Why agriculture is important for India?

India has 3.288 million square kilometres of land area, making it the seventh-largest and the second-most populous country in the world. India's geographic location is exceptional for agriculture because it offers a variety of beneficial conditions. The country is home to a vast agro-ecological diversity owing to its proximity to the highest mountain range in the world, the Himalayas, which extend to its north from Jammu and Kashmir to Arunachal Pradesh in the north-east, the Thar desert to its west, the Gangetic delta to its east, and the Deccan Plateau to its south. Central part of India is dominated by plateau area. Apart from variation in landform, the country has varieties of climatic conditions, and soil types. India's climate varies from humid and dry tropical in the south to temperate alpine in the northern reaches and has a great diversity of ecosystems. Various crops can be grown due to the country's extensive relief, diverse climate, and diverse soil conditions. All types of tropical, subtropical, and temperate crops are grown in India; however 2/3 of the nation's cropped land is devoted primarily to food crops. There are plain areas, fertile soil, a longer growth season, and significant weather variety. In addition to its exceptional geographic features, India has continually used science and technology to increase production. The development of various farming techniques in India has been influenced by these physical variations as well as other elements including the availability of irrigation, the usage of technology, and contemporary agricultural inputs like High Yielding Varieties (HYV) of seeds, insecticides, and pesticides. According to the Indian Council for Agricultural Research (ICAR), India is blessed with vast areas of productive land divided into 15 agro-climatic zones that have a diversity of soil types, weather patterns, and crop-growing potential. It is the second-largest producer of fruit and vegetables, contributing 10.9% and 8.6%, respectively, to global fruit and vegetable production. It is also the second-largest producer of rice, wheat, sugarcane, cotton, and groundnuts.                                                                               Eventhough the Indian economy has expanded and diversified, the contribution of agriculture to GDP has continuously decreased from 1951 to 2011. Despite reaching food security in terms of production, India is still home to over 190 million living below the poverty line and one-quarter of the world's hungry people. ICAR predicts that by 2030, there would be a 345 million tonnes increase in global food grain demand. India's growing population, rising average income and the consequences of globalisation will increase demand for a greater variety, quantity, and quality of food. In order to produce more nutritious food in larger quantities, a productive, active, broad, and sustainable agriculture sector must quickly emerge.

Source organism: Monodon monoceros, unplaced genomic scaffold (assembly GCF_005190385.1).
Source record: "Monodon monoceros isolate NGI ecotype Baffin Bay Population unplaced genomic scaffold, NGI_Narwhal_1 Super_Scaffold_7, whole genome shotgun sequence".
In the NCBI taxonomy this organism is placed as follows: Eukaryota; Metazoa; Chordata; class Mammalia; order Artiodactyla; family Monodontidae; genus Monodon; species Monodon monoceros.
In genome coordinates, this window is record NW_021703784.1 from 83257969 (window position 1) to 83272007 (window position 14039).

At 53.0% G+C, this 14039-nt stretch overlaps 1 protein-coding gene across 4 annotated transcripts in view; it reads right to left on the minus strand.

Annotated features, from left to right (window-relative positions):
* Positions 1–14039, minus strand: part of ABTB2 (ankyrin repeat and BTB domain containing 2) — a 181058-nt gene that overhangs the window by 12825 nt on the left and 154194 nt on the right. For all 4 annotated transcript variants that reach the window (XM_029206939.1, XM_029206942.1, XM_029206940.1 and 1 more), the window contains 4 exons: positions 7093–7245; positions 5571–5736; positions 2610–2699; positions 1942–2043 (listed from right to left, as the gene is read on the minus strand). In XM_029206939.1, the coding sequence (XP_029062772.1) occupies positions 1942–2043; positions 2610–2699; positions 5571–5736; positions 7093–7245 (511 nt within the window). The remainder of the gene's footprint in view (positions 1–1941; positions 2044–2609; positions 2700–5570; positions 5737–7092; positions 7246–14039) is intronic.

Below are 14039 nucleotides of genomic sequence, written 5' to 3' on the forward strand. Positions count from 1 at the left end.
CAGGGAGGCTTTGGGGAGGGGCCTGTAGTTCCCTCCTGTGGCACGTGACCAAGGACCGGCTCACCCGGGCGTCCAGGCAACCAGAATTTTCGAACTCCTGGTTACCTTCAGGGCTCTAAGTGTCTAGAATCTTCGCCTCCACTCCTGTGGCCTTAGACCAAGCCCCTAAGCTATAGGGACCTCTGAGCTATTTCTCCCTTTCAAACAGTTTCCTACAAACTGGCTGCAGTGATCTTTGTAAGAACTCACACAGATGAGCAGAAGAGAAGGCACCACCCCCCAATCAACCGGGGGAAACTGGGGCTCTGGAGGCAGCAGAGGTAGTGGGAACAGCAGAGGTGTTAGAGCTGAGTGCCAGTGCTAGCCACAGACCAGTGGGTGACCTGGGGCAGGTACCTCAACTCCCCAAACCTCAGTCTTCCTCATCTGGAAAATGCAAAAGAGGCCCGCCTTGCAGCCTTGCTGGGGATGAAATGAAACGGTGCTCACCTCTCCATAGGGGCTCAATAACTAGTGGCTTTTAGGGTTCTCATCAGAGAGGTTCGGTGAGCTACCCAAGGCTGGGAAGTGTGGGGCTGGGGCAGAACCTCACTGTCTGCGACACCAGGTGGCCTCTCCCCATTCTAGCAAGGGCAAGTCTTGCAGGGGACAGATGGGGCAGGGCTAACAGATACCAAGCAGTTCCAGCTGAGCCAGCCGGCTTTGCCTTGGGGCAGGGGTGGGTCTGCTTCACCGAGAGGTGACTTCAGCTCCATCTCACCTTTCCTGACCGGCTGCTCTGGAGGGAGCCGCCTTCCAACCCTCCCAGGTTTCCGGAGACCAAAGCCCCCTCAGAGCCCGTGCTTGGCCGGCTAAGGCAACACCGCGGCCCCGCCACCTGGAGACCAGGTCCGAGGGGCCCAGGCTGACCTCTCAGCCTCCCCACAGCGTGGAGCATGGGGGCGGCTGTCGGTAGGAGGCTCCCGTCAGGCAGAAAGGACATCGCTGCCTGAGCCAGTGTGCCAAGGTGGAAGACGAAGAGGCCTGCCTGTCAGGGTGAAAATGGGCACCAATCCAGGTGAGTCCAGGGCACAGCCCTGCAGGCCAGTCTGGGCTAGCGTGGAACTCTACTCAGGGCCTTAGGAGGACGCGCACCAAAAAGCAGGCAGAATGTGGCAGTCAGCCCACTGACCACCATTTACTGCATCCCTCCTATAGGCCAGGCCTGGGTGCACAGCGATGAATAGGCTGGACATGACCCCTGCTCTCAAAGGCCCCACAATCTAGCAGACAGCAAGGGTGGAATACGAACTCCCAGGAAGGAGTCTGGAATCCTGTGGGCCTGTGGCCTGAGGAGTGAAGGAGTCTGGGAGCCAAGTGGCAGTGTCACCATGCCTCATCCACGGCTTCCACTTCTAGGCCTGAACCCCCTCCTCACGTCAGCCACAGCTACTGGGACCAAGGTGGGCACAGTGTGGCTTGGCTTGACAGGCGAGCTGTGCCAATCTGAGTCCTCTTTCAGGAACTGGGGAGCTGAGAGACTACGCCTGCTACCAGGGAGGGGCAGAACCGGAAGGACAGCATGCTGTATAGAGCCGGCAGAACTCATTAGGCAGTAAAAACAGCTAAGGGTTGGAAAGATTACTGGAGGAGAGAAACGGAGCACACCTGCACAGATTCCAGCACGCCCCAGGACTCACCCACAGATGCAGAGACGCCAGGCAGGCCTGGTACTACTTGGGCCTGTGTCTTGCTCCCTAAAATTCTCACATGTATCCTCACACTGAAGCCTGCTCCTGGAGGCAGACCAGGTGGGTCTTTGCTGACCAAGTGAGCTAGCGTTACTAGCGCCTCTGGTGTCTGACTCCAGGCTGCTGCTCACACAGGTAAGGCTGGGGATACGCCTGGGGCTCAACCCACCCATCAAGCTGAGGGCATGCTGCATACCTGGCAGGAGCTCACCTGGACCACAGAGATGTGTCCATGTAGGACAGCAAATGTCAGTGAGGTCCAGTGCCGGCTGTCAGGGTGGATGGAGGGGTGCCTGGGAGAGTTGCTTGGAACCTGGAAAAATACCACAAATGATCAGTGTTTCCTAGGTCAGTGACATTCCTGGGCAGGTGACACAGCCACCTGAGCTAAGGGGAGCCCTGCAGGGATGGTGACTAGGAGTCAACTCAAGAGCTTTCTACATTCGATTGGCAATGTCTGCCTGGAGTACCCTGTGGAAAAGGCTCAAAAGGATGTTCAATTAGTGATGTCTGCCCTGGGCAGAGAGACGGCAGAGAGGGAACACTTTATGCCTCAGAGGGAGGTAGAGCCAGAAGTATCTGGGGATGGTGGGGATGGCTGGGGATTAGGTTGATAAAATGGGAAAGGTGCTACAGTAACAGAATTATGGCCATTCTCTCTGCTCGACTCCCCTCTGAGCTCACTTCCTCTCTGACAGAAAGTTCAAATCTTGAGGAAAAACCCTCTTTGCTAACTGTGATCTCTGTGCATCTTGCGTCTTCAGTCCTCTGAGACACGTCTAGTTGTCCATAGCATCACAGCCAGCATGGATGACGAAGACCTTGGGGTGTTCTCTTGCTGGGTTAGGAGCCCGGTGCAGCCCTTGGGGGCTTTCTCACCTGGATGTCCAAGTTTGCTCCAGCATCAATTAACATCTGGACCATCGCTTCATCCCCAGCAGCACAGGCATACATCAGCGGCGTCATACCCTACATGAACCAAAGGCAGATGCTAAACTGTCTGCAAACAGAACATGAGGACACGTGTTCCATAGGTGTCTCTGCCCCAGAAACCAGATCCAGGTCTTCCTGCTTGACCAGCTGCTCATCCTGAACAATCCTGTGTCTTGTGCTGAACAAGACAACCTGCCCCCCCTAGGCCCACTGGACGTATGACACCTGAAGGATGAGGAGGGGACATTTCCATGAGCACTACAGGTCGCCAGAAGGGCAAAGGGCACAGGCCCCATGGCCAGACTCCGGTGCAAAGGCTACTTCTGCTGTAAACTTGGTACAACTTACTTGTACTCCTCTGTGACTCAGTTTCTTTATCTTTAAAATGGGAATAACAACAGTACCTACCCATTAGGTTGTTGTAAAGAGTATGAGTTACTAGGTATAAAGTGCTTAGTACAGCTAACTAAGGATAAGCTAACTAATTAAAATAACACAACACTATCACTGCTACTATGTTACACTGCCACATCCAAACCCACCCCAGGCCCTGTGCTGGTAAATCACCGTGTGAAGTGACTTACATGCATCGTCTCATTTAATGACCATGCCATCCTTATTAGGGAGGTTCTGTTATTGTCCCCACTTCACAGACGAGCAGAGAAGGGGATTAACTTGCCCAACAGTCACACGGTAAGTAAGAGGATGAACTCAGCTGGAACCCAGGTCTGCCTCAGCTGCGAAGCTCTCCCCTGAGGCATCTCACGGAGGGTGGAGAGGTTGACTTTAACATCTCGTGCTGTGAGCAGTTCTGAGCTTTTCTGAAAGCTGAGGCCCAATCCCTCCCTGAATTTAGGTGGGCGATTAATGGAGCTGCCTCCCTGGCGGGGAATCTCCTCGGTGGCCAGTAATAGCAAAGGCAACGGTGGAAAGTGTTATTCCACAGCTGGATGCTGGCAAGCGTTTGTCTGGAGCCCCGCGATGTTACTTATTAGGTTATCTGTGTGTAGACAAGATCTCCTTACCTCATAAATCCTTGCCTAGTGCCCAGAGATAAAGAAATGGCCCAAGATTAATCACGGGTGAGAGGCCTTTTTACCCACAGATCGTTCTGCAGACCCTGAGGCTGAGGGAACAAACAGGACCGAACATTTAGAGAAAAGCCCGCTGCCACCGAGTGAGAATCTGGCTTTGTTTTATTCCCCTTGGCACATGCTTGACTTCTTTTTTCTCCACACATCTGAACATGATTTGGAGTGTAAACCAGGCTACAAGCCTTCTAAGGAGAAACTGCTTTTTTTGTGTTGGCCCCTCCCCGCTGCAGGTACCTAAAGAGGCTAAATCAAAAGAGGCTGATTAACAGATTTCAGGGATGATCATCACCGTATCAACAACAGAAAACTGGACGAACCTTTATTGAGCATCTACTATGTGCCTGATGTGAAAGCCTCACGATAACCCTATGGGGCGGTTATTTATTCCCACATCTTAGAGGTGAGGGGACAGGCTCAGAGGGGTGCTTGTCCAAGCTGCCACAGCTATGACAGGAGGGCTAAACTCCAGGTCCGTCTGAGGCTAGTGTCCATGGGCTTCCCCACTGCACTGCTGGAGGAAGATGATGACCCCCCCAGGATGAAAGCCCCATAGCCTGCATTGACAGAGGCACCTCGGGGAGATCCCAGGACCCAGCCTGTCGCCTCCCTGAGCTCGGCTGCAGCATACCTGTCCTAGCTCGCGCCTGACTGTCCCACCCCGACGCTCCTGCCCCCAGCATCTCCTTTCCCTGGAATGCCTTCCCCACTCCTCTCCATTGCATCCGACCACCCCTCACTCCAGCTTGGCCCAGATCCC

What are the main agriculture produce of India?
India is the top producer of milk, spices, pulses, tea, cashew and jute and the second-largest producer of rice, wheat, oilseeds, fruits and vegetables, sugarcane and cotton. The nation ranks second place globally in terms of rice production. Approximately 34% of the nation's total cropland is dedicated to the production of rice. 42% of the nation's total food crop production is consisted of rice. Wheat is the second most significant food grain grown in India. Wheat production in India has significantly increased as a result of the Green Revolution.

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What are the seasons of agriculture and harvest?
There are three main cropping seasons in India – kharif, rabi, and zaid. The crop harvest season determines the names of these three seasons. The sowing date, however, varies slightly from state to state depending on the weather and rainfall patterns. The cropping season in India starts in June and ends in October where monsoon crops are cultivated and harvested is known as kharif season. Rice and maize are the major kharif crops. The season where crops are sown in mid-November and harvested in April/May is called rabi season, eg. wheat, barley.  Since the Zaid crops are also called summer crops, they are sown and harvested between March and June. Eg. Pumpkin, Bitter guard and Cucumber.

What are the factors affect agriculture in India? 
Climate factors such as light, water, rain fall, temperature, air, relative humidity and wind affect agriculture in many ways. As of now, half of India’s agricultural output depends on rainwater.  Most of the agricultural land is irrigated by the southwest monsoon. A year without a good monsoon can cause significant damage to India’s financial stability and growth. With India’s geographical location and environmental surroundings, summer monsoons are crucial to its economy. Therefore, all changes to this season have a direct link with India’s GDP growth and economic stability. In many ways, the monsoon is the most critical season for the nation. Various physical factors in the natural environment such as topography, soil and climate also affect agriculture. Several studies have shown that the exposure to high levels of pollutants such as SO2, NO2, O3 and particulate matter (PM) can cause severe damage to crops thereby reduction in agriculture production (Agrawal et al., 2003; Balasubramanian et al., 2021).

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What is atmospheric pollution?